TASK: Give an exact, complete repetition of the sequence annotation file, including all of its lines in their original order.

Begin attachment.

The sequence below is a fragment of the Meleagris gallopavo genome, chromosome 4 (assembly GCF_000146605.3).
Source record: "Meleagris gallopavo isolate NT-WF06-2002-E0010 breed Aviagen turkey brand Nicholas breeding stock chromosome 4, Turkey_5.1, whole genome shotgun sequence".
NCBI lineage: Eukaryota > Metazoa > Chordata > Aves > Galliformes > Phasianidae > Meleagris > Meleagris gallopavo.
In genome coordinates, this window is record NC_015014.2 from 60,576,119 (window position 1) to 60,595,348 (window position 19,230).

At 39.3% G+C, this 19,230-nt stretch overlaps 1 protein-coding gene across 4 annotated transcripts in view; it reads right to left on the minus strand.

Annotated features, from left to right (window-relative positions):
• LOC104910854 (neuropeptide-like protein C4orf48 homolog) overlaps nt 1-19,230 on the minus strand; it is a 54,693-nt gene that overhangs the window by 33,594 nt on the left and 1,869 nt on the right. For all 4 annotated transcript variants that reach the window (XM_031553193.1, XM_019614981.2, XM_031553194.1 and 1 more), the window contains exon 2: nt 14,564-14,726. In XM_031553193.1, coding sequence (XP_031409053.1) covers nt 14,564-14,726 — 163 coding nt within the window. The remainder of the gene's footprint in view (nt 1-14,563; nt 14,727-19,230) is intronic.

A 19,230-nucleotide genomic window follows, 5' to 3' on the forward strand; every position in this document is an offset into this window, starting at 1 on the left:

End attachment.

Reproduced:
The sequence below is a fragment of the Meleagris gallopavo genome, chromosome 4 (assembly GCF_000146605.3).
Source record: "Meleagris gallopavo isolate NT-WF06-2002-E0010 breed Aviagen turkey brand Nicholas breeding stock chromosome 4, Turkey_5.1, whole genome shotgun sequence".
NCBI lineage: Eukaryota > Metazoa > Chordata > Aves > Galliformes > Phasianidae > Meleagris > Meleagris gallopavo.
In genome coordinates, this window is record NC_015014.2 from 60,576,119 (window position 1) to 60,595,348 (window position 19,230).

At 39.3% G+C, this 19,230-nt stretch overlaps 1 protein-coding gene across 4 annotated transcripts in view; it reads right to left on the minus strand.

Annotated features, from left to right (window-relative positions):
• LOC104910854 (neuropeptide-like protein C4orf48 homolog) overlaps nt 1-19,230 on the minus strand; it is a 54,693-nt gene that overhangs the window by 33,594 nt on the left and 1,869 nt on the right. For all 4 annotated transcript variants that reach the window (XM_031553193.1, XM_019614981.2, XM_031553194.1 and 1 more), the window contains exon 2: nt 14,564-14,726. In XM_031553193.1, coding sequence (XP_031409053.1) covers nt 14,564-14,726 — 163 coding nt within the window. The remainder of the gene's footprint in view (nt 1-14,563; nt 14,727-19,230) is intronic.

A 19,230-nucleotide genomic window follows, 5' to 3' on the forward strand; every position in this document is an offset into this window, starting at 1 on the left: